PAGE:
SHAME THE DEVIL by George Pelecanos
Released: Jan. 11, 2000

After a three-book hiatus, Nick Stefanos rejoins the Pelecanos repertory company (The Sweet Forever, 1998, etc.) and delivers another bravura performance. Colorful, often violent, always passionate, it's a remarkable group that Pelecanos has assembled for his saga of the seamy side of Washington, D.C., and over the course of seven novels his players have never failed to entertain. The curtain rises, this time out, on a routine robbery that goes horribly wrong, leaving five dead before it's over. Among these is Dmitri Karras's young son, and the effect on the elder Karras is predictably devastating: —I know now,— he tells his former business partner Marcus Clay, —there's two kinds of people in the world: those who—ve lost a child and those who haven—t.— Three years after the fact, he's still defined by his despair. Divorced, zombie-like, he's a source of increasing worry to his friends. One of them contacts Nick Stefanos in the hope he can hook Dmitri up with a job at the Spot, the watering hole where Nick patrols the bar when he isn—t doing PI gigs. Object: occupational therapy, a last-ditch attempt to give Dmitri a reason for living that might transcend his obsessive desire to kill the killer of his son. And it works. Little by little, Dmitri begins to reassemble the pieces of a life. Then, almost accidentally, Nick stumbles on a clue he doesn—t really want to find because it will lead to a place he doesn—t want to go. Or rather, a place he doesn—t want Dmitri to go, which is into the path of the murderer he's been hunting—a cold-blooded sociopath with his own all-consuming need for revenge. Vivid storytelling by a writer whose sense of the theatrical is a formidable strength and whose reputation lags way behind his talent. Read full book review >
THE SWEET FOREVER by George Pelecanos
Released: Aug. 3, 1998

Marcus Clay and Dimitri Karras want very much to mind their own business, but that's not the way their karmas crumble, as Pelecanos makes clear in this rousing, raunchy sequel to King Suckerman (1997). The business these two friends want to mind is a small but growing retail record operation—four stores in and around Washington, D.C (actually, it's Clay's business, and Karras, still flush with a legacy from his mother, is content to work for his longtime friend). It's the in-town store that's giving them headaches. Located at the epicenter of D.C.'s cocaine ghetto, it looks out onto a vista fraught with mean-street nastiness, some of which is downright dangerous even just to witness. On a blustery winter night, a case in point involves the pilfering of a pillowcase full of money scheduled for delivery to Tyrell Cleveland, the area's CEO of drug enterprises. This multitalented leader of the new hedonists is as heartless as he is entrepreneurial. To mess with him is to invite serious hurt, leading as often as not to shortness of life, terms of doing business that conditions Clay and Karras can accept as sufficient deterrent to their getting involved. On the other hand, two 12-year-old kids have just been gunned down by Cleveland cohorts, and neither Clay nor Karras can happily accept that—doing so is neither in their genes nor in those bothersome karmas, and so the stage is set for show-downs and shoot-outs. You can see them coming a mile away, but it's terrifically satisfying to watch how it all works out. A cast—mostly black—that's treated painstakingly, so even the bad guys have dimension and believability (the good guys have character and dignity). Still, the violence-averse should probably give a pass to this otherwise almost compulsively readable entertainer. Read full book review >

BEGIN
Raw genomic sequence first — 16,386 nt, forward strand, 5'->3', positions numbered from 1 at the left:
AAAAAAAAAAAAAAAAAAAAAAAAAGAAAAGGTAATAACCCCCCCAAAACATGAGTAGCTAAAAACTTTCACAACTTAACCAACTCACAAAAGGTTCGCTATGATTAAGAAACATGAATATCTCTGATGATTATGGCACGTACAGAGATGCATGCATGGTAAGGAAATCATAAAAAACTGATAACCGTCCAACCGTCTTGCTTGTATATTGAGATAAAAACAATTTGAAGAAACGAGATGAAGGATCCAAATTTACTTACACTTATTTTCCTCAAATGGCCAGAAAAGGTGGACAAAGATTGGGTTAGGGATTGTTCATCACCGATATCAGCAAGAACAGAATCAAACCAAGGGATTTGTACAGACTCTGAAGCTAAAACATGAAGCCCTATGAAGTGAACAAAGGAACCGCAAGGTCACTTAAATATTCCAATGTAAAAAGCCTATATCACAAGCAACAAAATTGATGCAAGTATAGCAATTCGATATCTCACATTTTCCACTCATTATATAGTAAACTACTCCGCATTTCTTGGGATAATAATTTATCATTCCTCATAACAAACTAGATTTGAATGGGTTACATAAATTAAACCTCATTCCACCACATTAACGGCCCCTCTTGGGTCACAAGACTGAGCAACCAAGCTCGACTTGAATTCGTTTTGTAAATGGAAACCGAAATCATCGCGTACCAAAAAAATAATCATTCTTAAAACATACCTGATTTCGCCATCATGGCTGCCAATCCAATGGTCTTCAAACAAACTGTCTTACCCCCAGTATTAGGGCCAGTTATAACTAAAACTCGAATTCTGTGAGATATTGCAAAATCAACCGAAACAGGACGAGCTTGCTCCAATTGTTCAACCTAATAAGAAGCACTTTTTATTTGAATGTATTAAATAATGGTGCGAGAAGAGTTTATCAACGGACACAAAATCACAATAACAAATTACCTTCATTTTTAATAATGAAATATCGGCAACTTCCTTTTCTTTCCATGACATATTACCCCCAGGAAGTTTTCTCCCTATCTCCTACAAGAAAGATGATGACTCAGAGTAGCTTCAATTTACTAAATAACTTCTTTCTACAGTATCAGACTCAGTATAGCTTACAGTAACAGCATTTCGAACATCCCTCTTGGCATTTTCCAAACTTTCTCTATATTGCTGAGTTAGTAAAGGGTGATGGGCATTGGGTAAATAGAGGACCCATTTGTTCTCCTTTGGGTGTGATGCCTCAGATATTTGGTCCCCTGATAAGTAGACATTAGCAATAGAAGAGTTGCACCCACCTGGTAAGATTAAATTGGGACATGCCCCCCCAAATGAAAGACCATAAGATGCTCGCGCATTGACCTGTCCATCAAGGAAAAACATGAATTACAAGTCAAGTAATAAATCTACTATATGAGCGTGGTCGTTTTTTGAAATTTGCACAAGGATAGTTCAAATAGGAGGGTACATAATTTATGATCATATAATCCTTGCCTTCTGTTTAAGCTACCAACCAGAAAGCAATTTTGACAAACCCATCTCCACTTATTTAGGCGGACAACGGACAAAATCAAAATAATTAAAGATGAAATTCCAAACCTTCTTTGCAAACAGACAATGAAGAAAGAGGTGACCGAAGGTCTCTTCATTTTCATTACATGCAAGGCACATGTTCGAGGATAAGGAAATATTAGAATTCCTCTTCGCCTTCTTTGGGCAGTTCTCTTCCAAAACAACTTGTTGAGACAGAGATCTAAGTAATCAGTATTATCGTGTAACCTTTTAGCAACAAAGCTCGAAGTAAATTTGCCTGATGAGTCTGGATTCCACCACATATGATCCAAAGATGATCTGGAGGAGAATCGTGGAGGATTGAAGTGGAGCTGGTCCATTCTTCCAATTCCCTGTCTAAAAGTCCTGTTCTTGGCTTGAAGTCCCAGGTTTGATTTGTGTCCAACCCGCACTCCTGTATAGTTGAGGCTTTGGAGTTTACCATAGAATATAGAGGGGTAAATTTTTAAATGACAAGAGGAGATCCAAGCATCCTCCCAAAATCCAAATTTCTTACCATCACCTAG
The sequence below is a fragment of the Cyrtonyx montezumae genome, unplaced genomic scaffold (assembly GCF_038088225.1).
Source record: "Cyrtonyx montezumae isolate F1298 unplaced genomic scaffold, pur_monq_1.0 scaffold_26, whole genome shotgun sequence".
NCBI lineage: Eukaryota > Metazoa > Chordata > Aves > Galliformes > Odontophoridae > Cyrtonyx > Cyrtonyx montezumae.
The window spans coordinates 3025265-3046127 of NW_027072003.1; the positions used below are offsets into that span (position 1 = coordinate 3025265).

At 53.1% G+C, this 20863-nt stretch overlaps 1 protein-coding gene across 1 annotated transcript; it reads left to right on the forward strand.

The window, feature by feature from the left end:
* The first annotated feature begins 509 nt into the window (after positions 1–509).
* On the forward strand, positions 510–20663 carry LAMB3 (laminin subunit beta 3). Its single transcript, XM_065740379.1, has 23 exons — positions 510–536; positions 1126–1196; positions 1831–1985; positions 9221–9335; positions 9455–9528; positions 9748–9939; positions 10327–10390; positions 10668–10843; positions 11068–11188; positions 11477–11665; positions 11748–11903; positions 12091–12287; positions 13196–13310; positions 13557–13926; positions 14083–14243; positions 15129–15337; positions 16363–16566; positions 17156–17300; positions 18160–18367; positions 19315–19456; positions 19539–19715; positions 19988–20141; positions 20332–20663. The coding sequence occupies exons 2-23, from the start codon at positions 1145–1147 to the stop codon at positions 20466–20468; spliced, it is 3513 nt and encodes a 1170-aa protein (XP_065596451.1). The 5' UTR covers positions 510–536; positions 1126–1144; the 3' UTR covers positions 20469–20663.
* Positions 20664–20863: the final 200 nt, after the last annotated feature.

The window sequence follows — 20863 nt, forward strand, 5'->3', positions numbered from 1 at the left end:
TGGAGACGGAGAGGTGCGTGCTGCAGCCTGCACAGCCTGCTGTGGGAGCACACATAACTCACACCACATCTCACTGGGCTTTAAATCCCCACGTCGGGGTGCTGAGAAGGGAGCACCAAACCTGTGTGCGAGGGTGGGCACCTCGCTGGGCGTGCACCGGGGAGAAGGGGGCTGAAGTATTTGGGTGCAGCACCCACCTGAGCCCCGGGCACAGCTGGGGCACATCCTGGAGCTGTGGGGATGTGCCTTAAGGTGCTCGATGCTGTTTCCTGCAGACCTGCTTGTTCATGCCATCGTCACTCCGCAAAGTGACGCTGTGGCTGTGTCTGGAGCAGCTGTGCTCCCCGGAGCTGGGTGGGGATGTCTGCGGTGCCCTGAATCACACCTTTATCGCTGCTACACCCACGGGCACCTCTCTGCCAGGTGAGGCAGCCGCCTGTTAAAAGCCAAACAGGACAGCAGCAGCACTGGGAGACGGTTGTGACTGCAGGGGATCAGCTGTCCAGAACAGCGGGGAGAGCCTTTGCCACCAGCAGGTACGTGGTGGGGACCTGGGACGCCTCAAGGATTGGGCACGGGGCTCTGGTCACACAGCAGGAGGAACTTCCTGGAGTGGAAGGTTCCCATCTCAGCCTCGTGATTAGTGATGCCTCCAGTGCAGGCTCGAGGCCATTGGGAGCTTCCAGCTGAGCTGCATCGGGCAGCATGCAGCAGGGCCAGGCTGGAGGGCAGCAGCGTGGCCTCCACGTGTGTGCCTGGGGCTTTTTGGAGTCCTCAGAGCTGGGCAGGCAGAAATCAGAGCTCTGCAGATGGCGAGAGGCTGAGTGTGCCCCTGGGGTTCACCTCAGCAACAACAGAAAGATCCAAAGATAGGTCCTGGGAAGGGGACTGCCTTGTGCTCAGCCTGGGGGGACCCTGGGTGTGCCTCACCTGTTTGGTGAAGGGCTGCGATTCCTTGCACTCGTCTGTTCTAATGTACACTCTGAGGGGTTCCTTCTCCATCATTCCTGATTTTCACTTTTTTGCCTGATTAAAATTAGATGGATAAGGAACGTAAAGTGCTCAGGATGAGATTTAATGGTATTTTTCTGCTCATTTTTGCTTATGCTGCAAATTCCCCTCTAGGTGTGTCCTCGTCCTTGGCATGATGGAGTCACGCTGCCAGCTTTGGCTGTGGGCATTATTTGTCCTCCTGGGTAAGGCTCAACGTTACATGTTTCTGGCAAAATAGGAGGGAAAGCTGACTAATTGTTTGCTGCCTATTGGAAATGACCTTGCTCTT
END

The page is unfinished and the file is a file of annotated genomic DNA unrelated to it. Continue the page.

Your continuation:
KING SUCKERMAN by George Pelecanos
Released: Aug. 11, 1997

A routine drug deal goes bad on the eve of Washington's bicentennial festivities, decimating Pelecanos's big, juicy cast. One minute, big-talking dealer Eddie Marchetti and his executive assistant, Clarence Tate, are setting up a peaceful buy for visiting ex-con Wilton Cooper and his buddies; the next minute, Dimitri Karras and Marcus Clay, who've come to score some dope, have slightly overreacted to an insulting remark Eddie made to his stoned-out girlfriend Vivian Lee. The next thing you know, Dimitri and Marcus are backing out the door with Vivian and with $20,000 that isn't theirs. Eddie, who calls himself "Eddie Spags" and tries to talk like Superfly, is too gutless to do anything but goggle. But Cooper swings into action as swiftly as Dimitri and Marcus shut down his deal in the first place. Backed up by half-wit brothers Ronald and Russell Thomas and by Bobby Roy Clagget, a kid who'd rather shoot than get involved in a lot of talking, Cooper tracks his prey to their homes (a memorable high-wire scene between Cooper, polite as pie, and Dimitri's mother) and places of business (a predictable shoot-up at Marcus's record store). It's all for the money, of course—only it isn't: Dimitri and Marcus, who know they've made a big mistake, would love to find a safe way to offload the loot, and imperturbable Cooper isn't nearly as interested in recovering the coin—he insists he's only a broker on Eddie's behalf—as in exterminating the upstarts. Pelecanos keeps up the tension with constant collisions over race, sex, and what passes for honor, as the characters hurtle toward a climactic Fourth of July confrontation that reads like a downscale urban remake of The Wild Bunch. Now that he's gotten rid of the outsized heroes of The Big Blowdown (1996), Pelecanos can concentrate on what he does best: showing lowlifes at work, bragging, sweating, killing. As Eddie Spags would say, this book smokes. Read full book review >
THE BIG BLOWDOWN by George Pelecanos
Released: May 28, 1996